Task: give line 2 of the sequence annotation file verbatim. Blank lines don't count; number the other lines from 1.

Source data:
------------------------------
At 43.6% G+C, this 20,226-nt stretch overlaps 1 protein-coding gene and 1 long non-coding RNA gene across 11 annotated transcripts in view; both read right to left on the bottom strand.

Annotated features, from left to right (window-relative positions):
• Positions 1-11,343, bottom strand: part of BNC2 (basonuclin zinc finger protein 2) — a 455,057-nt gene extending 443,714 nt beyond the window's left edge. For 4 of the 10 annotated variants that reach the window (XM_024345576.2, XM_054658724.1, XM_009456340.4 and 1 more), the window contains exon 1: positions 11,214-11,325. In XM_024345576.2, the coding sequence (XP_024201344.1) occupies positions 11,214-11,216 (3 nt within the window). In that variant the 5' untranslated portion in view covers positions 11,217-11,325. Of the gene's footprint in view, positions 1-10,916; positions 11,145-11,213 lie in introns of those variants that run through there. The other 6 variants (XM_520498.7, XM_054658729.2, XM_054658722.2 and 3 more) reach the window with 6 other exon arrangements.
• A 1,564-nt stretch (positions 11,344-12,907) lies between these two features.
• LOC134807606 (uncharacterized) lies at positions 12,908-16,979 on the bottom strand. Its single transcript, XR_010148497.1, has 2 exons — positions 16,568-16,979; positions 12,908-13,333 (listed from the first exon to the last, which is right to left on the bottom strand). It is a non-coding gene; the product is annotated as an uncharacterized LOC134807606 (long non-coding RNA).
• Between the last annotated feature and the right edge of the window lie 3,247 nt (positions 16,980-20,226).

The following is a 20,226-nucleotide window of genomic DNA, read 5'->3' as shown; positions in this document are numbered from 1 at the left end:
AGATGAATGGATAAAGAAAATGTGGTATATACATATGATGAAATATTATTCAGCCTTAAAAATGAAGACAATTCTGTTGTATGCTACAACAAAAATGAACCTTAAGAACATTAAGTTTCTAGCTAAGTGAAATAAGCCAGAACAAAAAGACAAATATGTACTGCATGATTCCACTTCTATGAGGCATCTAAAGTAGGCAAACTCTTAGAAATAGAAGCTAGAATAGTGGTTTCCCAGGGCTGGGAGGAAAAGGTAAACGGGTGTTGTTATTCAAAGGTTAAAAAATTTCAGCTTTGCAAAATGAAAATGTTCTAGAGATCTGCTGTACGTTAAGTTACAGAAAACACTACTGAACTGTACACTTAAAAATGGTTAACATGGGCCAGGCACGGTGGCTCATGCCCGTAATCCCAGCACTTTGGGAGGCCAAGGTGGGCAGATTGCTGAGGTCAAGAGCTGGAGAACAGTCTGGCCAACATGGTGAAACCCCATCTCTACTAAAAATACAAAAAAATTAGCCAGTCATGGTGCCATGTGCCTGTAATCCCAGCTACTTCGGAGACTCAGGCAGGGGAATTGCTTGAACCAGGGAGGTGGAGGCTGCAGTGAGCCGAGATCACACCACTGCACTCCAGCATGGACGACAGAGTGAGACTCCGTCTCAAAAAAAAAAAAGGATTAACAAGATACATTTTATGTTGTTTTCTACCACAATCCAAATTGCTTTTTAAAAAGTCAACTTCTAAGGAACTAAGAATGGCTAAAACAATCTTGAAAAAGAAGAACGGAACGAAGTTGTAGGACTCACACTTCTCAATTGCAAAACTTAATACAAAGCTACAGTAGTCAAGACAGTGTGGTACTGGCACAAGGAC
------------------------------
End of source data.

Annotated features, from left to right (window-relative positions):